Resources on complexity economics

Following my posts last week on complexity and economics, Professor Leigh Tesfatsion of Iowa State University sent me this very useful website with links to loads of resources on the subject – including an introductory self-study course.

Prof Tesfatsion wrote to me that the complexity approach has real momentum but added: “In macroeconomics, however, bitter resistance has been encountered, particularly from those who have devoted themselves to mastering DSGE modeling.” However, there is also some work on agent-based macroeconomics.

One general book I spotted in this list, one I’ve not read, is Mark Buchanan’s . Nate Silver’s  doesn’t feature agent-based modelling but does talk about the macroeconomy as a complex (non-linear multivariate dynamic) system.

[amazon_image id=”1408827379″ link=”true” target=”_blank” size=”medium” ]Forecast: What Physics, Meteorology, and the Natural Sciences Can Teach Us About Economics[/amazon_image]

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Serendipity, complexity, and loneliness

No sooner (literally)  had I written about the complexity economics of the new book by David Colander and Roland Kupers, , than (in one of the many instances of serendipity in life) another book  on complexity turned up in the post, courtesy of its author, Peter Smith. The book is .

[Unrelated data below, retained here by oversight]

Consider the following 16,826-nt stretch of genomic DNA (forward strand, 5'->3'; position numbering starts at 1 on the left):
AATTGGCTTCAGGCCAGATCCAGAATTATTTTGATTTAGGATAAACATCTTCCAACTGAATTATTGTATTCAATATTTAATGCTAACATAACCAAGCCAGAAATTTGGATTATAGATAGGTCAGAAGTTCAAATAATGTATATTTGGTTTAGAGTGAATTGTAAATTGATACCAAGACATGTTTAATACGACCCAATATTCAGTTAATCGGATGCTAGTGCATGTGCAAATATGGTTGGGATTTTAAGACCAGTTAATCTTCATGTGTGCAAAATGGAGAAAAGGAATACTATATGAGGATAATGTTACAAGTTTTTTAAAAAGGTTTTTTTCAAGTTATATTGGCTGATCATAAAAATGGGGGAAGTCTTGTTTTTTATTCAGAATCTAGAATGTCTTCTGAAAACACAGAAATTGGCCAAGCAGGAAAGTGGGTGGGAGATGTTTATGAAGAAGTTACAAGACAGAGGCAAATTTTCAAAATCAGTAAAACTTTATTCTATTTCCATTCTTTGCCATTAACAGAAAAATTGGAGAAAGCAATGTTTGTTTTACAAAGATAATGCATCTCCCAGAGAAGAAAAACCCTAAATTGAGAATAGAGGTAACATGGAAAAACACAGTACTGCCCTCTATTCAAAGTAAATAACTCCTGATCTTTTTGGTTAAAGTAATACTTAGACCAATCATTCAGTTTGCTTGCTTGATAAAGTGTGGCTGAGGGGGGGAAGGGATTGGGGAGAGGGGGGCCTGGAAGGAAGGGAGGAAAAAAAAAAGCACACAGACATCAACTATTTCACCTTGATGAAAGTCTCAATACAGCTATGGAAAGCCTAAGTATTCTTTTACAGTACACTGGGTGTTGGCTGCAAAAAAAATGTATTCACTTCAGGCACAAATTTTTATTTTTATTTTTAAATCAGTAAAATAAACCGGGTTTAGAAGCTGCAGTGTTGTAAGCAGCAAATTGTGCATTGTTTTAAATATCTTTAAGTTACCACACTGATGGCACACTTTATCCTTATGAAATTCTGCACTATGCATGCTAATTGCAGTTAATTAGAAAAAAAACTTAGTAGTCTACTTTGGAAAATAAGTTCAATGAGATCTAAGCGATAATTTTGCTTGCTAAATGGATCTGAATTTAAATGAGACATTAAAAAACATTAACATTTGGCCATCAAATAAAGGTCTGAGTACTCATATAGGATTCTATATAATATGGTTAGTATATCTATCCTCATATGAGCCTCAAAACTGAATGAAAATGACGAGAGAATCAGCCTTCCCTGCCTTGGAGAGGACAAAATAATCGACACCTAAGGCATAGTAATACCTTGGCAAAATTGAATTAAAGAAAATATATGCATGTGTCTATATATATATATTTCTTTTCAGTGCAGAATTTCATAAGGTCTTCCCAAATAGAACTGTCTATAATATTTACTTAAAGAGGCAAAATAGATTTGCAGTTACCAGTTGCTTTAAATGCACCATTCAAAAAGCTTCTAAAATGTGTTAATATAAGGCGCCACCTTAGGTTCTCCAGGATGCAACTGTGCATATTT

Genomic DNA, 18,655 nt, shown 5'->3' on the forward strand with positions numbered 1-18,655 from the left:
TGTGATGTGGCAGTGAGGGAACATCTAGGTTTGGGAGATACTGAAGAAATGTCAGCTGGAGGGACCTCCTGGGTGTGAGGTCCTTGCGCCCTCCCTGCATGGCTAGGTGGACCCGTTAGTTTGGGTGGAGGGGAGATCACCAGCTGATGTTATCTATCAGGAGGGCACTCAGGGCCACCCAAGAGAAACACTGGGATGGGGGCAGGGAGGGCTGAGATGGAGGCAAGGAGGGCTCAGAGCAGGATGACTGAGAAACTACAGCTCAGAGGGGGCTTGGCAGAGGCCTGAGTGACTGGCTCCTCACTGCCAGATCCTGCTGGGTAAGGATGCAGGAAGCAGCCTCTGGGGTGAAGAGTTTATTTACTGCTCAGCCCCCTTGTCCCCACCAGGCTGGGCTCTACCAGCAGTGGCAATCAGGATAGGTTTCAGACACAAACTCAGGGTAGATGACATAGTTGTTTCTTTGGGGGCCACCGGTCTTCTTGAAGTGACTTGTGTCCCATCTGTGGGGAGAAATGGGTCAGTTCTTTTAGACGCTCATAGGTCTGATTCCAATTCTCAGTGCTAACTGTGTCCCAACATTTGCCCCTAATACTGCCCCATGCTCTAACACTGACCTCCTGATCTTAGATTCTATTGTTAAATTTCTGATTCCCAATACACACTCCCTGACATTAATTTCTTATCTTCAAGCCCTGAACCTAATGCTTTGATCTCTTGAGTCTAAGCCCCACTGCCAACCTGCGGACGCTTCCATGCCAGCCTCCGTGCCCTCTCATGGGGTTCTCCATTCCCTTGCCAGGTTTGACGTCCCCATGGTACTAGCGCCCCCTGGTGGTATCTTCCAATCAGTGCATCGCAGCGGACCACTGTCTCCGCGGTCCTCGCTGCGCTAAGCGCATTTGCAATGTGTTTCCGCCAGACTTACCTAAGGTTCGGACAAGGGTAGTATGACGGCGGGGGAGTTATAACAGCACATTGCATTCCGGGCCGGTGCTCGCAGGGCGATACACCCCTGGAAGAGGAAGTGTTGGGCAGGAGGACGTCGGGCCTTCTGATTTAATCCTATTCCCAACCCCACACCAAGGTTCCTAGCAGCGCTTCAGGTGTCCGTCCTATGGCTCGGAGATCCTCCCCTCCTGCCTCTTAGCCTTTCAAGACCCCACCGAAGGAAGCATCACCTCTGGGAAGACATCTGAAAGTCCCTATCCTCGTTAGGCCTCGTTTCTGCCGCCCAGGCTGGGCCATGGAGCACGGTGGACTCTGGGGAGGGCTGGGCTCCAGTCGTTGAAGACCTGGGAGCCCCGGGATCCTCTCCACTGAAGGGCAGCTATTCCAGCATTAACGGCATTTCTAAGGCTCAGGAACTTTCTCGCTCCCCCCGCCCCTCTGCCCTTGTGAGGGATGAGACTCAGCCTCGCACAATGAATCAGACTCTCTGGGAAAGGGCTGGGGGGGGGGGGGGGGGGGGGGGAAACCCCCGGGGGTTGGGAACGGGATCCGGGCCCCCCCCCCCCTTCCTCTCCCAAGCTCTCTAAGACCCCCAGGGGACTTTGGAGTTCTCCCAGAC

[amazon_image id=”0957069707″ link=”true” target=”_blank” size=”medium” ]The Reform of Economics[/amazon_image]

The book looks like it argues for a more realistic alternative to mainstream economics by actually developing it, using agent-based modelling. In a covering letter, Dr Smith says the intelligent agents: “learn by experience how to respond to market conditions. … They can engage in price exploration, and learn to manage their inventory, plant renewal and cashflow (or go bust), all starting from far-from-equilibrium states.” He also describes his research, and his search for a post-crisis renewal of economics as “a mite lonely.” I think it might be less lonely than he fears.

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Slow demise of the economist ex machina

A small number of economists have been interested in complexity theory and related approaches – agent-based modelling, network models – for a long time, and a growing number for a shorter time. Complex models in the technical sense of non-linear dynamic systems, with many inter-connections and feedbacks, can describe economic or financial data well. Their evolution over time is highly sensitive to initial conditions, and they are sometimes characterised by ordered states, a property known as emergence.

There are some very good books about complexity science, such as Mitchell Waldrop’s , or Philip Ball’s . Albert Laslo Barabasi’s  sets out the related network approach. There are also quite a few books specifically about complexity in economics. The Santa Fe Institute has long been involved in complexity models, and Brian Arthur and Herb Gintis have applied them to economics. Paul Ormerod’s ,  and  are all very accessible introductions to complexity in economics. Eric Beinhocker’s  is another. Alan Kirman more recently published .

A new book  by David Colander and Roland Kupers is therefore not introducing a new area of research. But it is nevertheless doing two very interesting things.

[amazon_image id=”0691152098″ link=”true” target=”_blank” size=”medium” ]Complexity and the Art of Public Policy: Solving Society’s Problems from the Bottom Up[/amazon_image]